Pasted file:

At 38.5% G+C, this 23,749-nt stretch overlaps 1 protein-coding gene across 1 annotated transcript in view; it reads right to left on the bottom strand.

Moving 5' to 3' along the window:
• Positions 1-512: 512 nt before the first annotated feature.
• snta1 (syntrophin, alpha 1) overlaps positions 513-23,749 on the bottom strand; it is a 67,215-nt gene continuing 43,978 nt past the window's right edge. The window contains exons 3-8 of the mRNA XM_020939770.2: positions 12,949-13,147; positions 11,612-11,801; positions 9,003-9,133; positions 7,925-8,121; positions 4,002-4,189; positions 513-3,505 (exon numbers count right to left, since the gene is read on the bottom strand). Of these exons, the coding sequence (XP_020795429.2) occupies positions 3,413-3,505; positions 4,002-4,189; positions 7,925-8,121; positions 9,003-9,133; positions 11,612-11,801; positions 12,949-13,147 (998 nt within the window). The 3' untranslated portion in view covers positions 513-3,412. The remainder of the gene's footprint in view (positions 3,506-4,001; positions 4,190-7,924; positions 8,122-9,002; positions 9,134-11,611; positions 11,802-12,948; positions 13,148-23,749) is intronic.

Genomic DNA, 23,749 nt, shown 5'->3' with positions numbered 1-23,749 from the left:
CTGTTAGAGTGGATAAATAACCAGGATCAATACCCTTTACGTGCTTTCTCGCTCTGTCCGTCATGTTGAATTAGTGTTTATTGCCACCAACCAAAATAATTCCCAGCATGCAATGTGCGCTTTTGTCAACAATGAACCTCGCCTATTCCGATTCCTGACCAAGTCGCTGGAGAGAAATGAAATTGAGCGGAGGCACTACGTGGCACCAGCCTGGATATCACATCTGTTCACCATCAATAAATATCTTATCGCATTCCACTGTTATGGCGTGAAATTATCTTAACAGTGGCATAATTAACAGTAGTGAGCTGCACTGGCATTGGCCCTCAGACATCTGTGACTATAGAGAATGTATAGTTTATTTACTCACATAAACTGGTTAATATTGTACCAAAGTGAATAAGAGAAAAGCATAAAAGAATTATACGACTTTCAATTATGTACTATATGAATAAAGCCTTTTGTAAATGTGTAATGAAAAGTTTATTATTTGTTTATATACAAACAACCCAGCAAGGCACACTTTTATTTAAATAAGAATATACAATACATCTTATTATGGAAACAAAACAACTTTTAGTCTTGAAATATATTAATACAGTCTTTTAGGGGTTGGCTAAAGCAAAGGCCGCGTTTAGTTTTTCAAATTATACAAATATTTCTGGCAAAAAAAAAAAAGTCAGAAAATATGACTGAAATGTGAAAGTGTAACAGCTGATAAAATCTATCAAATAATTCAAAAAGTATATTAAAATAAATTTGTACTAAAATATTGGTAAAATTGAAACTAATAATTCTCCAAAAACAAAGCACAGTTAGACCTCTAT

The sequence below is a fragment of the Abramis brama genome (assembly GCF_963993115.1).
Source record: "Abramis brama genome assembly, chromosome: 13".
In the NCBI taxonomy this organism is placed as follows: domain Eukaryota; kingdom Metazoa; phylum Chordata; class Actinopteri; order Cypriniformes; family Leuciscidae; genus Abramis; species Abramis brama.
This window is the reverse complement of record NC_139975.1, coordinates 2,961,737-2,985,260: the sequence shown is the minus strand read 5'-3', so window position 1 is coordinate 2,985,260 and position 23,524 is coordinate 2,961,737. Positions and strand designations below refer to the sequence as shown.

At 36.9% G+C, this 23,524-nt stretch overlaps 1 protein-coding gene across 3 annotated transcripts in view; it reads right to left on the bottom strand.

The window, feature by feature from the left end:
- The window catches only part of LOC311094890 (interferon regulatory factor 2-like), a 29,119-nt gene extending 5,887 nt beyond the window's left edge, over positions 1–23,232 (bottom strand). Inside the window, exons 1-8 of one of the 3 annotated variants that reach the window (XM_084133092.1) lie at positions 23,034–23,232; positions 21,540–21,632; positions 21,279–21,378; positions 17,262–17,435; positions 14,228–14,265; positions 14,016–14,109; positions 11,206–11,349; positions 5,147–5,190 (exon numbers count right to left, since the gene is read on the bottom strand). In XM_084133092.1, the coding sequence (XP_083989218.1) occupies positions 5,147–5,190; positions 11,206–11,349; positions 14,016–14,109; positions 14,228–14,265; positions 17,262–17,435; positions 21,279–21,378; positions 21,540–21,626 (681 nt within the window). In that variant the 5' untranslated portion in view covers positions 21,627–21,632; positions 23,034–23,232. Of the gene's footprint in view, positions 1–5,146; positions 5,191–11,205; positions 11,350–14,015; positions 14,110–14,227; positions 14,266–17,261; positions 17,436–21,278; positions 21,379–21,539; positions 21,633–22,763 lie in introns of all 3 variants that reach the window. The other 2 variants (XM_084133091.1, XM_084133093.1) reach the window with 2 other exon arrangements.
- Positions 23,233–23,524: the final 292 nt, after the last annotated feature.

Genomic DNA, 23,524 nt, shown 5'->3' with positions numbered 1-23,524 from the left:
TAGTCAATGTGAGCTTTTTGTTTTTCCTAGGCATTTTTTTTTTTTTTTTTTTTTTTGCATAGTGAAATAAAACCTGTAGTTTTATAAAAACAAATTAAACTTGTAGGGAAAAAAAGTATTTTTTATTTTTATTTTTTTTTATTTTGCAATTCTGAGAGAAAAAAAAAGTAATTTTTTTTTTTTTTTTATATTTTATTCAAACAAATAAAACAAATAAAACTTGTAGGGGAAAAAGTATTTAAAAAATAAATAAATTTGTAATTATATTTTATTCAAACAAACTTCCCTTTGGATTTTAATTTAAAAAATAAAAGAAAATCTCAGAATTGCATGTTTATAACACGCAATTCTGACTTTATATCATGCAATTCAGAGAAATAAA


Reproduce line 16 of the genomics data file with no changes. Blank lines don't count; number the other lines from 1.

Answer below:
TAGTCAATGTGAGCTTTTTGTTTTTCCTAGGCATTTTTTTTTTTTTTTTTTTTTTTGCATAGTGAAATAAAACCTGTAGTTTTATAAAAACAAATTAAACTTGTAGGGAAAAAAAGTATTTTTTATTTTTATTTTTTTTTATTTTGCAATTCTGAGAGAAAAAAAAAGTAATTTTTTTTTTTTTTTTATATTTTATTCAAACAAATAAAACAAATAAAACTTGTAGGGGAAAAAGTATTTAAAAAATAAATAAATTTGTAATTATATTTTATTCAAACAAACTTCCCTTTGGATTTTAATTTAAAAAATAAAAGAAAATCTCAGAATTGCATGTTTATAACACGCAATTCTGACTTTATATCATGCAATTCAGAGAAATAAA